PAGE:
Seeking a concrete solution to more sustainable materials
by Claire O’Connell
Róisín Hyde is using technology to develop high-performance construction materials that are kinder to the environment.
How can we use technology to make next-generation materials for more sustainable construction? That’s one of the major issues to feature at TEDxFulbright in Dublin this weekend, and 2018-2019 Fulbright research student Róisín Hyde is on the case.
An architect and a doctoral researcher at Queen’s University Belfast’s School of Natural and Built Environment, Hyde’s research is developing thin, high-performance, cement-free, geopolymer concrete cladding that slashes the carbon toll on the environment, and this will be the subject of her talk. “I will be speaking about concrete and how technology can help us make a more sustainable product,” she explained.
Digital revolution for materials
Just as the industrial revolution opened up new ways of making materials such as steel, she noted, the digital revolution is providing technologies that allow us to visualise the nanostructures of materials, and use that information to develop materials that do the trick but with less environmental impact.
“In the lab, we are using technologies to design materials from a nanomolecular structure up, so we can build the next generation of high-performance materials,” said Hyde.
Her research has developed concrete produced using 96pc industrial by-product and waste materials. “It is much more sustainable compared to conventional concrete material, which produces almost a tonne of carbon dioxide per tonne of concrete,” she said. “My material only produces about a quarter of that.”
red-haired woman with a protective arm over her young son, who is wearing a suit and sunglasses, standing in a well-furnished room.
Róisín Hyde with her son. Image: Paul Bolger
Hyde’s focus on sustainability has been fuelled by her architectural practice. After she studied architecture in University College Dublin, she worked for Scott Tallon Walker and the Office of Public Works. She then moved into private practice, where she worked on social housing projects with Dublin City Council, SEAI and Codema that used high-performance materials, passive solar-heat gain and renewable energy for more sustainable buildings.
Having her son also deepened Hyde’s interest in sustainability. “As a parent, you worry about future and the planet, and I wanted to contribute,” she said. “Through the work with Dublin City Council, I saw the potential here. We have been building the way we have for hundreds of years, and we have the opportunity now to use technologies and make materials that perform better and more sustainably.”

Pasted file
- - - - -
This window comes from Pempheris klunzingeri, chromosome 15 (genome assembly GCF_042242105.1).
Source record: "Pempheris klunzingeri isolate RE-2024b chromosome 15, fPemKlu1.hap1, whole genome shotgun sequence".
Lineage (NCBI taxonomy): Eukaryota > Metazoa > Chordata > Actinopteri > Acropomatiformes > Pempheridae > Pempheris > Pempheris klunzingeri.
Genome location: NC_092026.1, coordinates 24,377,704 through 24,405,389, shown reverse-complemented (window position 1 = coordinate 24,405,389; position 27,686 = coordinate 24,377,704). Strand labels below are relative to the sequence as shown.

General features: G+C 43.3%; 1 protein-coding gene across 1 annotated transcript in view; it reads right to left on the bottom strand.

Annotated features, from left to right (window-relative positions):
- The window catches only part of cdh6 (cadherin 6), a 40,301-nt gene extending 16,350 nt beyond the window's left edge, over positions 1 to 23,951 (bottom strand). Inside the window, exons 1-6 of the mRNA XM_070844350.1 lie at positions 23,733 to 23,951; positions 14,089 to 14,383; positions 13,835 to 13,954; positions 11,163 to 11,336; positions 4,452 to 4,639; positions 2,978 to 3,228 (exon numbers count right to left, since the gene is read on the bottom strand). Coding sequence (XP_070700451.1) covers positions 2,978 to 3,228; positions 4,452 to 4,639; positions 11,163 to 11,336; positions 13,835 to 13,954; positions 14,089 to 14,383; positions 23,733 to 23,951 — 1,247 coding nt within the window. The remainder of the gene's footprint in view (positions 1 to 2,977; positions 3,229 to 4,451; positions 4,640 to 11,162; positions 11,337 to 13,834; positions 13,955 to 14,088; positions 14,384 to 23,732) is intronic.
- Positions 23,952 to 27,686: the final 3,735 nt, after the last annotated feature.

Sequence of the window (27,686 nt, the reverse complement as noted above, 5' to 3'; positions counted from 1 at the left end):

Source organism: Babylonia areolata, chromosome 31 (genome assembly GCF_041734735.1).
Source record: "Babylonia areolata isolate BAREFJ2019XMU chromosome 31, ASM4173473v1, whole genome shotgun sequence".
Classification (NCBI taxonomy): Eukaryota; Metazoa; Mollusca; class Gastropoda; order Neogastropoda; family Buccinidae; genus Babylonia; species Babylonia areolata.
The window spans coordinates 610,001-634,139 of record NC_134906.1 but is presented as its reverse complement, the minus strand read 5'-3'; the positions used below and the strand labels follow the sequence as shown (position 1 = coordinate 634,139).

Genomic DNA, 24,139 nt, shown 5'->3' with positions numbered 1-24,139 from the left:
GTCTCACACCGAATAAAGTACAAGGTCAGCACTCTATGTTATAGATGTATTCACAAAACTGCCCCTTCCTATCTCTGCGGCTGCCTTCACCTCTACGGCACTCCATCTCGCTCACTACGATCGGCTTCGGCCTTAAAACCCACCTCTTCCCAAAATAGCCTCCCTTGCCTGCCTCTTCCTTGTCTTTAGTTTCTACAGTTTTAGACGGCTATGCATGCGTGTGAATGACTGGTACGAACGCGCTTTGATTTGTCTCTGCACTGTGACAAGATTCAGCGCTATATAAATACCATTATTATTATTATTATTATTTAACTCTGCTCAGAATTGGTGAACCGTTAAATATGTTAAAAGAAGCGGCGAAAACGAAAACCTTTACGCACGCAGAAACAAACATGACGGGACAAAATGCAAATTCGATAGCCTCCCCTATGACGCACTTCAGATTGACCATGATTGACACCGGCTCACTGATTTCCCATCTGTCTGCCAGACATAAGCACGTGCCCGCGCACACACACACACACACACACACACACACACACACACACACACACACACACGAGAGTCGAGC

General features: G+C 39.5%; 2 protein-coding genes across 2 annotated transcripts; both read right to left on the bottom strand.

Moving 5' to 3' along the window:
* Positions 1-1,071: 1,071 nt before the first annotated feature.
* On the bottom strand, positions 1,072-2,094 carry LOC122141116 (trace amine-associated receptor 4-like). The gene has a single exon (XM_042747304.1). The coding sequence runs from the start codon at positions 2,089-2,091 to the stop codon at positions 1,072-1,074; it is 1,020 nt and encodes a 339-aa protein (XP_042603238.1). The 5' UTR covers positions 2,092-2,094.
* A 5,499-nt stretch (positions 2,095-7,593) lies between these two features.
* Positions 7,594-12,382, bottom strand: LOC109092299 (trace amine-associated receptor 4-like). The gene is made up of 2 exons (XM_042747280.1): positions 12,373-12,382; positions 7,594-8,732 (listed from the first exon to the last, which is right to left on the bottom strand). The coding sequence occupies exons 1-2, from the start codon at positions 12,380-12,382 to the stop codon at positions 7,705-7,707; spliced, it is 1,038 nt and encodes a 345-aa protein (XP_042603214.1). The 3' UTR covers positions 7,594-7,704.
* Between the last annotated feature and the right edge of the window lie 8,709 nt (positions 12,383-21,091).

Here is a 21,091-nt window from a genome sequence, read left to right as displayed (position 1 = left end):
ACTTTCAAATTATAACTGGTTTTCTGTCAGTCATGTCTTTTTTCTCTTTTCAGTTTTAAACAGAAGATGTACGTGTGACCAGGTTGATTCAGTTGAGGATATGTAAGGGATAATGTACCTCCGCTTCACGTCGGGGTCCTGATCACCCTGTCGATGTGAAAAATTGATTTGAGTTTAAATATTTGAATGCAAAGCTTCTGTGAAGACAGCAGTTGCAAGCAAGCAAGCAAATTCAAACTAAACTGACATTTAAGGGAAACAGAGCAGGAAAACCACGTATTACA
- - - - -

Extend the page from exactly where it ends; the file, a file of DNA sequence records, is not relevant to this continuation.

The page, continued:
Researching new directions
Hyde’s move into research was “a push-pull situation”, she recalls, “with the ‘pull’ being the potential to work with technologies such as 3D-printing, LiDAR, BIM and material science to design and create high-performance, low-impact architecture; and the ‘push’ being the serious issues of unequal pay, sexual discrimination, long working hours and poor work-life balance”.
Hyde’s work has been supported through Horizon 2020 and now, as a Fulbright research student, she will spend six months at the University of North Carolina to work with Dr Brett Tempest, whose interests lie in sustainable materials, engineering education and engineering with humanitarian focus; and Rachel Dickey, who studies robots, architecture and design. “The Fulbright award is really allowing me to bring my research to the next level,” said Hyde, who will use the time to work on a novel hydrophobic self-cleaning surface.
She encourages more women in construction to think about moving to research. “Although the world of academia is not without its challenges, and the hours are still long, more flexible work practices such as working from home at hours that suit me have resulted in a far better work-life balance,” she said.
“I would urge other women in the construction industry who may be experiencing similar challenges to investigate the amazing range of opportunities currently available, such as the Marie Curie Actions research grants and Irish Research Council-funded positions.”